Biblical Languages (NT & OT)

NT521 – Greek 1 - Grammar. Lectures By:  Patrick Schreiner, Ph.D.  Recognizing the importance of using the original language for the interpretation of the New Testament, you will begin to gain a foundational knowledge of Greek. You will learn a portion of the essentials of grammar and adequate vocabulary by covering the noun and indicative verb systems. (3 credits)

NT522 – Greek 2 - Grammar & Reading. Lectures By:  Patrick Schreiner, Ph.D.  Recognizing the importance of using the original language for the interpretation of the New Testament, you will continue the foundation studies of Greek by learning participles, nonindicative moods, and more vocabulary. Then, building upon the foundation of grammar and vocabulary, you will begin to learn the basic syntax of Koine Greek. Selected Greek texts will be read and translated. Prerequisite: NT 521.  ( 3 credits)

NT523 – Greek 3 - Syntax and Reading. Lectures By:  Patrick Schreiner, Ph.D.   Building upon the foundation of grammar and vocabulary, you will continue to learn the basic syntax of Koine Greek. Selected Greek texts will be read and translated. The focus will be on translation, grammatical analysis, theological thinking, and Christian living. Prerequisite: NT522. (2 credits)

NT524 – Greek 4 - Exegesis.  Lectures By:  Patrick Schreiner, Ph.D.  In this course, students will learn and apply the principles of exegesis to a specific Greek text including the book of Philemon.  Prerequisite: NT 512 or NT523. (2 credits)

NT 555 - Hope as Exiles: Exposition of 1 Peter.  Lectures By:  Patrick Schreiner, Ph.D.  This course is an expository study of 1 Peter, with attention to the Greek and English language, theological themes, literary structure, hermeneutical issues, and relationship to other parts of the Bible. Emphasis will also be placed on practical relevance for society, the church, and church ministry/leadership.   Recommended Prerequisite - NT 513 or, NT 524. If you have taken this course as BL 555, you can't take it as NT 555. (2 credits)

OT521 – Hebrew 1 - Grammar.  Lectures By:  Jan Verbruggen, Ph.D.  Our aim in this class is to train you to read and understand what the original writers of the OT said in their own language. Therefore, we will begin in this class to lay a good foundation for Biblical Hebrew. You will learn the basic grammar up and the paradigms of the 4 most common binyanim (paradigms) and we will practice our Hebrew. You will further sharpen your Hebrew skills by doing exercises, by learning basic vocabulary, and by the use of appropriate Hebrew language tools. (3 credits)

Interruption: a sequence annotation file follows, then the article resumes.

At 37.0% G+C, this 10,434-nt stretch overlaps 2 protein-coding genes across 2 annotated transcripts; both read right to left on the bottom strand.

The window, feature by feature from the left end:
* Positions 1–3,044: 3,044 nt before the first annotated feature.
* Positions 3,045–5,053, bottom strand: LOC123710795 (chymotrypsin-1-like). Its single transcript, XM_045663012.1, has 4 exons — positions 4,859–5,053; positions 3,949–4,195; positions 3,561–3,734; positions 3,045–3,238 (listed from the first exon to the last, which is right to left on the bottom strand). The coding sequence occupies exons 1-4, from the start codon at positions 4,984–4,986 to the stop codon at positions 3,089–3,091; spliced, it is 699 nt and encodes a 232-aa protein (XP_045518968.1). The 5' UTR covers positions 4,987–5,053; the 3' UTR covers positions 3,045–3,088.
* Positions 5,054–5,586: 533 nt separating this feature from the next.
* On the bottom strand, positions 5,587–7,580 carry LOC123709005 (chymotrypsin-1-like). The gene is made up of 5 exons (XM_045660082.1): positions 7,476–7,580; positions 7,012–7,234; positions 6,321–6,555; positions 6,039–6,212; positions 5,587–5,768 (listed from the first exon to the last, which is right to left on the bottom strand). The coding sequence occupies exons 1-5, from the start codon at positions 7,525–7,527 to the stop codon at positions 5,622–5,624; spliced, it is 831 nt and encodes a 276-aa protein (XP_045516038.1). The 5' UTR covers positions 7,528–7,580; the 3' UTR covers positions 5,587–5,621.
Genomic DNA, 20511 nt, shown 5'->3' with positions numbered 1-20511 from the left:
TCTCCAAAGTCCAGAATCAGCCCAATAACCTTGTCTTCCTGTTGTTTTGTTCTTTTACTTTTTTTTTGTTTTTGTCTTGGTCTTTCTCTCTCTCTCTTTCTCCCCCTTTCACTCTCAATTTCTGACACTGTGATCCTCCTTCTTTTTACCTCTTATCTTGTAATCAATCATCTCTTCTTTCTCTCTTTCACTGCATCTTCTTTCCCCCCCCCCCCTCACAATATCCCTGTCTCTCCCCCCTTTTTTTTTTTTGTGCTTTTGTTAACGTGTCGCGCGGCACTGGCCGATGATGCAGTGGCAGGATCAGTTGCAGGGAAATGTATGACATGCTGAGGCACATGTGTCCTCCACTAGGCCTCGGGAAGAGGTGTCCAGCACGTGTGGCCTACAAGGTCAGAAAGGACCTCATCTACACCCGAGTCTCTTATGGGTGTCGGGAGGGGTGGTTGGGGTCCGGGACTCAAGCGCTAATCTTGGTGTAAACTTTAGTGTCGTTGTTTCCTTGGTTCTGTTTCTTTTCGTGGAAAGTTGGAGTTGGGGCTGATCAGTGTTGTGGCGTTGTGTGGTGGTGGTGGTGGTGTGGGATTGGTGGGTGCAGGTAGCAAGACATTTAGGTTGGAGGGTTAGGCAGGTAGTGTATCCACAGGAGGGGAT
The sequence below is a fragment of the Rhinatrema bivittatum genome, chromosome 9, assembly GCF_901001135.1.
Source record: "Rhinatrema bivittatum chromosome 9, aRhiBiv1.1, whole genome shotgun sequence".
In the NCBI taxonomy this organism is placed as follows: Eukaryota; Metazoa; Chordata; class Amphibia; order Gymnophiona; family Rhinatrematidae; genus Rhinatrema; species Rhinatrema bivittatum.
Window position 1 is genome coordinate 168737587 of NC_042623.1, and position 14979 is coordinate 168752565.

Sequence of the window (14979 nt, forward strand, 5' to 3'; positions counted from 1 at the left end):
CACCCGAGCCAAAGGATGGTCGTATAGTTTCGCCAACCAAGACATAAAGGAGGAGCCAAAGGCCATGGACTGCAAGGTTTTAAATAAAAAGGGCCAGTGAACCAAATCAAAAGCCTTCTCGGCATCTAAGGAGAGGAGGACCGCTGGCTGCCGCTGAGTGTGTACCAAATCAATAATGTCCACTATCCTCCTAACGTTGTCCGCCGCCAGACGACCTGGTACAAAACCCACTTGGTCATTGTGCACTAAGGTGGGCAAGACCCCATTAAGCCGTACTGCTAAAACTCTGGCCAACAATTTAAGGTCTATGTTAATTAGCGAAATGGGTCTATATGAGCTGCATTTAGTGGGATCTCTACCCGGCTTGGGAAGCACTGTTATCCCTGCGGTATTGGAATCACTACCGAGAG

OT522 – Hebrew 2 - Grammar & Reading. Lectures By:  Jan Verbruggen, Ph.D.  Building on the foundation laid in OT521, we continue to study the verbal system, finishing the verb paradigms and start reading the book of Ruth and Jonah. You will be introduced to Biblical Hebrew Syntax. Prerequisite: OT 521. (3 credits)

OT523 – Hebrew 3 - Syntax and Reading. Lectures By:  Jan Verbruggen, Ph.D.  Building upon the foundation of grammar and vocabulary, you will learn the basic elements of Hebrew syntax.  Selected Hebrew texts will be read and translated.  The focus will be on grammatical and syntactical analysis, basic exegetical method in order to guide us through translation, theological ramifications and application for the Christian life. Prerequisite: OT522. (2 credits)

OT524 – Hebrew 4 - Exegesis.  Lectures By:  Jan Verbruggen, Ph.D.  In this course, students will learn and apply the principles of exegesis to the book of Malachi. Prerequisite: OT 512 or OT523. (2 credits)

OT530 – Exegesis of Micah.  Lectures By:  Jan Verbruggen, Ph.D.  In this study, we will look at how the message of the book fits in with the overall message of the Scriptures. We will answer the questions: How should we structure the book? What is its coherence? What are the themes? Why does it seem so fragmentary? In this course, you will examine the book of Micah in its canonical, historical, theological and literary contexts. The class will work through the exegesis of the text, applying the results of careful exegesis, literary analysis and the information from various commentaries and scholarly literature.   Recommended Prerequisite - OT 513 or OT 524 (2 credits)